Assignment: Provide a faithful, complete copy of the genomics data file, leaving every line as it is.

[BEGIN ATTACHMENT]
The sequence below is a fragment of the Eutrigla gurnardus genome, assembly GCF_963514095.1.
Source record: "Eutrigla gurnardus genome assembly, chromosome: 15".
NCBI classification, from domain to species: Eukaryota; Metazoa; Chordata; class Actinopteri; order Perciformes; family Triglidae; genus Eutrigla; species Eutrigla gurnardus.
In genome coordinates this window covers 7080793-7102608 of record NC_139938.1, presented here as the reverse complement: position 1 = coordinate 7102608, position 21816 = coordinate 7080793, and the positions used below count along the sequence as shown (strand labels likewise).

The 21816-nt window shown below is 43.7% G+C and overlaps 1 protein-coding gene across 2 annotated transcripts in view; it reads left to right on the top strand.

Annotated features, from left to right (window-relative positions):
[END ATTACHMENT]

The sequence below is a fragment of the Eutrigla gurnardus genome, assembly GCF_963514095.1.
Source record: "Eutrigla gurnardus genome assembly, chromosome: 15".
NCBI classification, from domain to species: Eukaryota; Metazoa; Chordata; class Actinopteri; order Perciformes; family Triglidae; genus Eutrigla; species Eutrigla gurnardus.
In genome coordinates this window covers 7080793-7102608 of record NC_139938.1, presented here as the reverse complement: position 1 = coordinate 7102608, position 21816 = coordinate 7080793, and the positions used below count along the sequence as shown (strand labels likewise).

The 21816-nt window shown below is 43.7% G+C and overlaps 1 protein-coding gene across 2 annotated transcripts in view; it reads left to right on the top strand.

Annotated features, from left to right (window-relative positions):